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Home > Marine Life > Coral > LPS
Pagoda Rock
Turbinaria sp.
Pagoda Rock
  Care Level
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Price Elsewhere: $49.99
Saltwaterfish Price: $39.99
Savings: $10.00
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Tank Stats
Size: 4+ inches
Care Level: Easy
Temperament: Peaceful
Reef Safe: Yes
Diet: Low- medium lighting, moderate-strong random flow, phytoplankton
Origin: Indo-Pacific
Acclimation Time: Temperature Acclimate
Coral Safe: Yes
Invertebrate Safe: Yes
Minimum Tank Size: n/a
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The Pagoda Rock is excellent for almost any type of aquarium, and works well in both fresh and saltwater aquariums. These Pagoda Rocks are dark brown rock with spots of lighter tans and browns that gives a natural look to your aquarium. It features multiple deep ridges that are parallel to each other. Its layering effect gives the Pagoda Rock an ?old? effect. It is very heavy, durable rock that is perfect for creatures that like to "rearrange" the tank they live in. The Pagoda Rock captivates any onlooker with its unusual morphology. It is best suitable for planted aquariums. The Pagoda Rock is easy to scrape that ensures trouble-free cleaning and looks terrific in planted aquarium. Since the Pagoda Rock is a type of limestone, its presence may affect your water parameters a little by raising both the hardness and pH of the water. The Pagoda Rock gives a better and neat look to your aquarium. Make sure to boil it first before adding it to the tank to avoid any unnecessary contaminants in the aquarium.
Reviewed by:  [user_name] from [user_city]. [user_email] on [review_date]
An excellent starter hard coral, it prefers low to medium light. Metal halide or HQI lighting can harm this coral if it is not in a shaded area. Very resistant to most coral diseases, it prefers a medium to strong random water current. This coral is easy to keep, as long as it is placed off of the sandy bottom and swept/blown clean of detritus and mucus.Corals are part of a biological group known as Cnidaria. Most Cnidaria have a mouth,or mouths, that opens into one big body cavity. Due to the lack of a true digestivesystem, this cavity acts in its place and after the food is broken down thenutrients are then sent through the rest of the body as food. There is also noexcretory system; therefore the waste is sent back through the mouth or secretedinto the surrounding water.Tentacles of varying size will usually surround the mouth of Cnidaria. Most Cnidariahave tentacles with stinging cells that can shoot tiny poison darts into their preyor can even be used as a defense mechanism. Some corals lack tentacles and insteadcover themselves with a thin layer of mucus and use that to collect bacteria andplankton as food. Some corals even use both of these methods. Cnidaria can either bean individual animal or members of a complex colony. These "Colony Corals" share thefood and nutrients taken in by each individual.Corals have tiny living organisms that actually live in their tissue. These arecalled zooxanthellae and they are the reason why such strong lighting is needed inthe saltwater aquarium. These algae-like creatures provide the coral with oxygen andother nutrients that are produced during photosynthesis. During this process, thezooxanthellae take up carbon dioxide and provide nutrients to the coral.Corals can use two different types of defense mechanisms. One of which is a sweepertentacle wherein the coral reaches its tentacles out to try to damage another coralwith nematocysts. The other is when the coral releases a minute amount of toxin intothe water to poison another coral within certain proximity. Most "Hard Corals"should not be placed within reach of another coral.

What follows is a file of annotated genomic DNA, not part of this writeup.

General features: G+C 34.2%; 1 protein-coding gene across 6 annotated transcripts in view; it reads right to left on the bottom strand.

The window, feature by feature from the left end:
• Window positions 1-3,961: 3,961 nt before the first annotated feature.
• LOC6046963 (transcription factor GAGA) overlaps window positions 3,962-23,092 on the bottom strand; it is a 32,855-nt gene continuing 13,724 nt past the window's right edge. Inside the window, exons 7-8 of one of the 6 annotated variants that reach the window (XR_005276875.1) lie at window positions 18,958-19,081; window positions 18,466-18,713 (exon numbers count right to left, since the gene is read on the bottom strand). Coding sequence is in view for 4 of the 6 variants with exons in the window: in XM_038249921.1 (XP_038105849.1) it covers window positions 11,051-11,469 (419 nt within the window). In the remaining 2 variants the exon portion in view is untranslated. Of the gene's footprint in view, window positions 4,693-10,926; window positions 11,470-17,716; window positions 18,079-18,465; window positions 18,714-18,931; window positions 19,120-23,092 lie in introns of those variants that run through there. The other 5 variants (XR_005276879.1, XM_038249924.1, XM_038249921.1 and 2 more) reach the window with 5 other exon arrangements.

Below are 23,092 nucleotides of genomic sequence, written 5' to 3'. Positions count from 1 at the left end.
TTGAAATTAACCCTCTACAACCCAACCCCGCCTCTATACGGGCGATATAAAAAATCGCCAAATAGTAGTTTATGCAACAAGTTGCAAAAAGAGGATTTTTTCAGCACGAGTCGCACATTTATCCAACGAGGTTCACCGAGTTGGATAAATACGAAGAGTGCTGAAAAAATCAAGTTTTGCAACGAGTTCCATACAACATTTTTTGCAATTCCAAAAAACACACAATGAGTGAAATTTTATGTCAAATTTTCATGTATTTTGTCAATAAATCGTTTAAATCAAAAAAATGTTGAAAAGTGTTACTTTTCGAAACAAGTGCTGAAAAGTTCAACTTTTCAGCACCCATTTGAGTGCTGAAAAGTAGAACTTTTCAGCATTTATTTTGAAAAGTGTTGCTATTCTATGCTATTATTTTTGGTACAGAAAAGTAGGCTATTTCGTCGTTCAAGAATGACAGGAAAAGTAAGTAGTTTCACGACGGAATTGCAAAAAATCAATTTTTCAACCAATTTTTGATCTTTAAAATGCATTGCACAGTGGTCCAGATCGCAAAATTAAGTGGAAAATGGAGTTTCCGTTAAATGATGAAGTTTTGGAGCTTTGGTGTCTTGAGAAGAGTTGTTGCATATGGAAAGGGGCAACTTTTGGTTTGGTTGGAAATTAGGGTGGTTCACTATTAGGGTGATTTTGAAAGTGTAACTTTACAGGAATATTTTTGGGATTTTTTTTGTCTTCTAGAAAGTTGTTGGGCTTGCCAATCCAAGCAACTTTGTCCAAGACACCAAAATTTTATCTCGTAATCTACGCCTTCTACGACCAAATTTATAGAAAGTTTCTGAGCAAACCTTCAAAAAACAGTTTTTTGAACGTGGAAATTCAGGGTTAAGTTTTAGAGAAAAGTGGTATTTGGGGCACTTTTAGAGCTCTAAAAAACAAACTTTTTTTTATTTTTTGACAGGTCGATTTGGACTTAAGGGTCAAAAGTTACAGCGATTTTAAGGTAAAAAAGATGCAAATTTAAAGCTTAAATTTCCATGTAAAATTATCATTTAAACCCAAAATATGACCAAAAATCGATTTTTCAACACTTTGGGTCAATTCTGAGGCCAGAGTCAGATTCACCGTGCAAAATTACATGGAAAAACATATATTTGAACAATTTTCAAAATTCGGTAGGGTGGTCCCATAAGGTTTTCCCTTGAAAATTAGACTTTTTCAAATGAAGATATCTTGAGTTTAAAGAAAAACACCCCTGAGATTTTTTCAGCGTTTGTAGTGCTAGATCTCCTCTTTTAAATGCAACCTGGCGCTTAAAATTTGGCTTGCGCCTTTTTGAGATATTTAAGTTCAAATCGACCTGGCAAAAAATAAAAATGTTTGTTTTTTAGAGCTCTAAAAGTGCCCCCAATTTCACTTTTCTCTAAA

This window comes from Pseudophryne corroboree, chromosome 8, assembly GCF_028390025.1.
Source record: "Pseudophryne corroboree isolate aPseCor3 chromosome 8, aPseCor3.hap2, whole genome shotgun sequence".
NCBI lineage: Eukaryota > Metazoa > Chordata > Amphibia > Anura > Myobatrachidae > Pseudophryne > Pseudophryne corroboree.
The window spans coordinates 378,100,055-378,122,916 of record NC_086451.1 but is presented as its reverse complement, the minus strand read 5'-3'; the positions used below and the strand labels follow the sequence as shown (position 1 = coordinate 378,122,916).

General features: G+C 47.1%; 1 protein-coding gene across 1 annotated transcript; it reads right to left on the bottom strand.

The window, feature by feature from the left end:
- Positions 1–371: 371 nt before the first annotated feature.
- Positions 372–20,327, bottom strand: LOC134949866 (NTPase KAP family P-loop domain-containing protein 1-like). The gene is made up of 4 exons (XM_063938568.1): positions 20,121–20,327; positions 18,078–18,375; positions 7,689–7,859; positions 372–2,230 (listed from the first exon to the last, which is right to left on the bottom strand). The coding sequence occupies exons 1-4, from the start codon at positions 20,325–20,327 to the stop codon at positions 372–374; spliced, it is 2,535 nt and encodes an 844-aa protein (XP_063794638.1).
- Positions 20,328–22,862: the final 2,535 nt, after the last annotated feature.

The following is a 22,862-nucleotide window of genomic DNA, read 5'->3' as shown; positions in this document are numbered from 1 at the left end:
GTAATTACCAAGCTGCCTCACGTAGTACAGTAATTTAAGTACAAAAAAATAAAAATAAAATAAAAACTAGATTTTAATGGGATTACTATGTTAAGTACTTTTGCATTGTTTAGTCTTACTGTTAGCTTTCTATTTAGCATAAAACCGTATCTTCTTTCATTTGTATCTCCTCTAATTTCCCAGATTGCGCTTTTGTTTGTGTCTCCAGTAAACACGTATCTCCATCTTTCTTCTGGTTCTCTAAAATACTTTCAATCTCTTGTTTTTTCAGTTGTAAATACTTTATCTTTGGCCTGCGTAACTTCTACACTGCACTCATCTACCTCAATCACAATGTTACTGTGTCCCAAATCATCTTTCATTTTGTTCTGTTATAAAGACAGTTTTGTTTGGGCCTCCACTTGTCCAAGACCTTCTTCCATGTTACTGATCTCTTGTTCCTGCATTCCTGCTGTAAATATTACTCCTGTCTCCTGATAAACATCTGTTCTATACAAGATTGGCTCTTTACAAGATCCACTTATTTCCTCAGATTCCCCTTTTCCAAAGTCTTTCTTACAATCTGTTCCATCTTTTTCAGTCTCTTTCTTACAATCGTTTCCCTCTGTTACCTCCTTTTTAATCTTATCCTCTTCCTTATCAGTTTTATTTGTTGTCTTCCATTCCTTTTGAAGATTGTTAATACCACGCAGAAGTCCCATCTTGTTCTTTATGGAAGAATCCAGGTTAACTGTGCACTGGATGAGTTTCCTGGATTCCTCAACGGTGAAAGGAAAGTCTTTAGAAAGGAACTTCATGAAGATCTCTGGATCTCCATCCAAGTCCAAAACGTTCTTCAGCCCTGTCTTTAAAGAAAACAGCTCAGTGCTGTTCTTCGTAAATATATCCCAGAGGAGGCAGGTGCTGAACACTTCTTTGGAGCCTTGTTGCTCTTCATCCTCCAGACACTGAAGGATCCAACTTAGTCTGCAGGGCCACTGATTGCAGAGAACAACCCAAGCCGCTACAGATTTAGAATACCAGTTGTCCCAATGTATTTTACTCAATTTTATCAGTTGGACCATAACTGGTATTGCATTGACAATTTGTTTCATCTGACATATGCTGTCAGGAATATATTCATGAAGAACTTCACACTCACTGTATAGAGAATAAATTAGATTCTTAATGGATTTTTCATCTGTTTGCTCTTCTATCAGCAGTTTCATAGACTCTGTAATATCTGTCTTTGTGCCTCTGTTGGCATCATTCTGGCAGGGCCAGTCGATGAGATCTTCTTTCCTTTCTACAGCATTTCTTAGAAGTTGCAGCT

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All sizes listed are only approximate representations. All pictures and descriptions are generalizations and cannot be exact representations.